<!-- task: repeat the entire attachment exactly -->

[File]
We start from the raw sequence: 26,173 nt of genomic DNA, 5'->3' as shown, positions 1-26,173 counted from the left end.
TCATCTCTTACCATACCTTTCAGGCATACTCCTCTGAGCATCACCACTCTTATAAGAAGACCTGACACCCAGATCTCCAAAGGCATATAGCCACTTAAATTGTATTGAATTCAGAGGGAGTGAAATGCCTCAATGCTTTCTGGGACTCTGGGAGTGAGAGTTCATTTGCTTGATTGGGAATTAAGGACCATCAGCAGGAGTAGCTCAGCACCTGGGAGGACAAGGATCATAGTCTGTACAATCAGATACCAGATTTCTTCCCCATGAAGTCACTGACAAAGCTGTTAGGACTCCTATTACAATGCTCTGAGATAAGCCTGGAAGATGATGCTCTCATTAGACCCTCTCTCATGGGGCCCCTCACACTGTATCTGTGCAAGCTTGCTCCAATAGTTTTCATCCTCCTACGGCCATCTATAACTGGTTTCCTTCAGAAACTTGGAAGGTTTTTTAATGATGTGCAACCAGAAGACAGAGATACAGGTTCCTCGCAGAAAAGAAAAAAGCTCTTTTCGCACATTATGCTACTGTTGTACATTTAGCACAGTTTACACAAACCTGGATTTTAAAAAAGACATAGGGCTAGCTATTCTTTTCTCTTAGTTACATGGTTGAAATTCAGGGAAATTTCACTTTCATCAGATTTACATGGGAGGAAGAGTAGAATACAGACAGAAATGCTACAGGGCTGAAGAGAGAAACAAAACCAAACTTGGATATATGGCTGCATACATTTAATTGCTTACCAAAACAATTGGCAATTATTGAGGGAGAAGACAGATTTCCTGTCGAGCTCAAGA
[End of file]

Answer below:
We start from the raw sequence: 26,173 nt of genomic DNA, 5'->3' as shown, positions 1-26,173 counted from the left end.
TCATCTCTTACCATACCTTTCAGGCATACTCCTCTGAGCATCACCACTCTTATAAGAAGACCTGACACCCAGATCTCCAAAGGCATATAGCCACTTAAATTGTATTGAATTCAGAGGGAGTGAAATGCCTCAATGCTTTCTGGGACTCTGGGAGTGAGAGTTCATTTGCTTGATTGGGAATTAAGGACCATCAGCAGGAGTAGCTCAGCACCTGGGAGGACAAGGATCATAGTCTGTACAATCAGATACCAGATTTCTTCCCCATGAAGTCACTGACAAAGCTGTTAGGACTCCTATTACAATGCTCTGAGATAAGCCTGGAAGATGATGCTCTCATTAGACCCTCTCTCATGGGGCCCCTCACACTGTATCTGTGCAAGCTTGCTCCAATAGTTTTCATCCTCCTACGGCCATCTATAACTGGTTTCCTTCAGAAACTTGGAAGGTTTTTTAATGATGTGCAACCAGAAGACAGAGATACAGGTTCCTCGCAGAAAAGAAAAAAGCTCTTTTCGCACATTATGCTACTGTTGTACATTTAGCACAGTTTACACAAACCTGGATTTTAAAAAAGACATAGGGCTAGCTATTCTTTTCTCTTAGTTACATGGTTGAAATTCAGGGAAATTTCACTTTCATCAGATTTACATGGGAGGAAGAGTAGAATACAGACAGAAATGCTACAGGGCTGAAGAGAGAAACAAAACCAAACTTGGATATATGGCTGCATACATTTAATTGCTTACCAAAACAATTGGCAATTATTGAGGGAGAAGACAGATTTCCTGTCGAGCTCAAGA